Pure stupidity and bullheadedness.

We’ve noticed that perhaps breast cancer and colon cancer may be related somehow. In my dads family, nearly all the females have had aggressive breast cancer. His mom, my grandmother, died of [breast] cancer at age 64. Two of his cousins died of breast cancer younger than 60. And many of the other women relatives have had breast cancer treatments of various types.

My dad was misdiagnosed for two years with diverticulitis (diverticulosis?) but finally went to a different doctor that immediately ordered tests for colon cancer. Result was stage 4 cancer. Less than a week after diagnosis, he had a few feet of cancerous colon removed, and then began chemotherapy that ran for about 9 months. And now, about 30 years later he’s fine! Docs even reduced his colonoscopy schedule from once every 6 months to once a year, and I think they recently reduced it further to once every two years.

The doctor that misdiagnosed him for two years also misdiagnosed himself - he started huffing and puffing when climbing stairs, so he prescribed himself “more exercise” and “lose weight”. He began jogging, and indeed did lose some weight, and seemingly got into better shape, he usually did one circle around the neighborhood of running, but felt extra good one day and decided to do two of those circles. Midway on the second circle, perhaps 100-150 yards from my parent’s house, he collapsed on the street with heart failure, and died on the spot. In his early 40s. With 3 kids in the house. Turns out his arteries were substantially blocked and he required some sort of treatment (angioplasty? Valve replacement?) before embarking on a vigorous exercise program.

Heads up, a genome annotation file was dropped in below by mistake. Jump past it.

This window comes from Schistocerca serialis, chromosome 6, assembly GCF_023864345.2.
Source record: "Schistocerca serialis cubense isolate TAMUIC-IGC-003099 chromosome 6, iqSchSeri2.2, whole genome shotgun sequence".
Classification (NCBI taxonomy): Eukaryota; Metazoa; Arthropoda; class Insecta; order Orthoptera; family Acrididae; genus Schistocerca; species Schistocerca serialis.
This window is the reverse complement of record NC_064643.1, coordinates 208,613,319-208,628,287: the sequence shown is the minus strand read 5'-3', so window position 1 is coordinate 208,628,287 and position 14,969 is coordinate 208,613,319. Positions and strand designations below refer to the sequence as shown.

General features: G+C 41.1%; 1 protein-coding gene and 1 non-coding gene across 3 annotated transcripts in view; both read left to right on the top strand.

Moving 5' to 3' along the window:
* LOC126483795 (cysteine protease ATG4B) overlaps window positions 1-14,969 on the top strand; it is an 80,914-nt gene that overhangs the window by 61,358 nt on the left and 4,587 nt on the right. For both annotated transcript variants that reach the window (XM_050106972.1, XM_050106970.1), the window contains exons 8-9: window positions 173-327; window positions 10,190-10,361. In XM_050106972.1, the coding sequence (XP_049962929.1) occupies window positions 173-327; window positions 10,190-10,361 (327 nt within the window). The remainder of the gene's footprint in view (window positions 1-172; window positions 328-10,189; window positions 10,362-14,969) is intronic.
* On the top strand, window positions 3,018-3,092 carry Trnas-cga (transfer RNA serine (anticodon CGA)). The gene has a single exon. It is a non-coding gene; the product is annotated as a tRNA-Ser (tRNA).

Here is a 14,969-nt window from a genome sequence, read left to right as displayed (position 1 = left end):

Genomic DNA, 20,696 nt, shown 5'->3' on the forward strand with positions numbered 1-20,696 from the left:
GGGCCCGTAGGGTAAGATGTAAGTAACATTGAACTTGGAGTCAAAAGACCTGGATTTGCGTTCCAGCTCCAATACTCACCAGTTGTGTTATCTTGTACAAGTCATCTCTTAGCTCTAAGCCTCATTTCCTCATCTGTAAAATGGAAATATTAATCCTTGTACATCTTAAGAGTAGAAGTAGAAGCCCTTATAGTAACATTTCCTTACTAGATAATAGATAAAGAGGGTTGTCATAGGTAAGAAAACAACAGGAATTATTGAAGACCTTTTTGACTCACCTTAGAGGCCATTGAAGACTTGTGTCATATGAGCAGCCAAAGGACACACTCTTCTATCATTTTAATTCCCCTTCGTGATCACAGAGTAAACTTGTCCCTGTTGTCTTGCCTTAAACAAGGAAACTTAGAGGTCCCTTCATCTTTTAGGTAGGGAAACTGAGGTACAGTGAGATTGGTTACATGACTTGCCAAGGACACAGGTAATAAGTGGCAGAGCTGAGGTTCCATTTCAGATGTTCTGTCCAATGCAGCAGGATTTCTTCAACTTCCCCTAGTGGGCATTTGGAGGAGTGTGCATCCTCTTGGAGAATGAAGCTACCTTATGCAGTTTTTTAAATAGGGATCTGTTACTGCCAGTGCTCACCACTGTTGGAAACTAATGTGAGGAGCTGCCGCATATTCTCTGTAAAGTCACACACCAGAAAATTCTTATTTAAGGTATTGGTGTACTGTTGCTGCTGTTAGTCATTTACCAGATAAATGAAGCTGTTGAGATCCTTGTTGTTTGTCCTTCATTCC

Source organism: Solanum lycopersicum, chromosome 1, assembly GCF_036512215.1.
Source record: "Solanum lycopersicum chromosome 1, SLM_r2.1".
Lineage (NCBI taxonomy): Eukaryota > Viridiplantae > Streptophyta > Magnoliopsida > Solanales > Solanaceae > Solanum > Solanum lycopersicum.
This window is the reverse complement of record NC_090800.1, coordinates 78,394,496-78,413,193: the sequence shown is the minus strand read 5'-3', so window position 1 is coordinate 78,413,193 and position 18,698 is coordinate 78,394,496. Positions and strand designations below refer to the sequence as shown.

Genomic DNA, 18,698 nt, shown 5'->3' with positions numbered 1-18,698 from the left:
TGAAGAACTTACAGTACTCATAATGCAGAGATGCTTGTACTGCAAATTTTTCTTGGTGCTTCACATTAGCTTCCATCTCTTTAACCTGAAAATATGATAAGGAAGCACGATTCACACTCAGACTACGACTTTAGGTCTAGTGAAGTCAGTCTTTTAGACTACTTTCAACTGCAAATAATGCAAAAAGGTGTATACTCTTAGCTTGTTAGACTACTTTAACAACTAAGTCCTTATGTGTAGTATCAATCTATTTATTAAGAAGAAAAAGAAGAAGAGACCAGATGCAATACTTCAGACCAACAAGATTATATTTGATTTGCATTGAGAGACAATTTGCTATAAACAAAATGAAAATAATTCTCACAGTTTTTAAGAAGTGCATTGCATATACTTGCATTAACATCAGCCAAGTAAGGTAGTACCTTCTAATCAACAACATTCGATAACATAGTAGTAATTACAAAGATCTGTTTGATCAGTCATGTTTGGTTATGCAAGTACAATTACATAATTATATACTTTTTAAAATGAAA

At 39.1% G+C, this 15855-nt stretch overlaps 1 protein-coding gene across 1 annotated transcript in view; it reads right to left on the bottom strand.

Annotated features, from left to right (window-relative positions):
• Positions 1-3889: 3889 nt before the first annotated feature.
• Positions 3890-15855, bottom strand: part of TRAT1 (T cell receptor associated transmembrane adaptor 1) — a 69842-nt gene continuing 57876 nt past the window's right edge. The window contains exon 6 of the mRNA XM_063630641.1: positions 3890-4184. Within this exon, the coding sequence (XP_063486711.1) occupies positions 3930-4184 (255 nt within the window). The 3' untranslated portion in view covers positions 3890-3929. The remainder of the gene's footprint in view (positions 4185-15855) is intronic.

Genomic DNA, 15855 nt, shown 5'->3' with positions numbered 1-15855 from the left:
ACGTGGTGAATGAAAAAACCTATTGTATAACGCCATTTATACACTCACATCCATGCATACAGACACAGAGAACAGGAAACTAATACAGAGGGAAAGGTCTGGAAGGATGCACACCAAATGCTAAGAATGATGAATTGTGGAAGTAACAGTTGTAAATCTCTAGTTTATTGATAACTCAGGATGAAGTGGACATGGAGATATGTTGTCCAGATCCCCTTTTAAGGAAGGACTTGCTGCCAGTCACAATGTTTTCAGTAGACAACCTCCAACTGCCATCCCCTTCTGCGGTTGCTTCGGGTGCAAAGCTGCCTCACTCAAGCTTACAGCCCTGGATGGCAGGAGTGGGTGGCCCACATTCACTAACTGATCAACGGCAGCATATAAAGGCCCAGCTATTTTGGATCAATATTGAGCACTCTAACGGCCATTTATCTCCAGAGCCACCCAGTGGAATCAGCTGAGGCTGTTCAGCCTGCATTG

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This wasn’t a rare occurrence when I was back in middle/high school. Over the years a few classmates were called out of a class, someone would come to pick up their bags and stuff and they’d be off school for a couple of weeks. Father had a heart attack and either died on the spot or on the way to hospital. First symptom of coronary artery disease they’d shown. Still not as rare as it ought to be even today…but you’ve read that before, right :wink:.

'Twas a good week for my daughter. Not only snagged a new pupper but had her follow-up visit with the new PCP and her bloodwork has turned out to be top notch. Including the worrisome Lp(a) so, pending any dramatic change following menopause or a lifestyle change to overeating and lounging about (not so likely as she’s almost as vain as I am) the only cardiac issue could be her dad’s gift of the aortopathy.

At least, she can keep a better eye on that than most anyone. Ironically, when she first got her state of the art mobile echo equipment, she gave it a test drive on our dogs, the baby (as she was at the time), son in law and me…but didn’t bother with herself and gramps. That was a big omission, when you look back!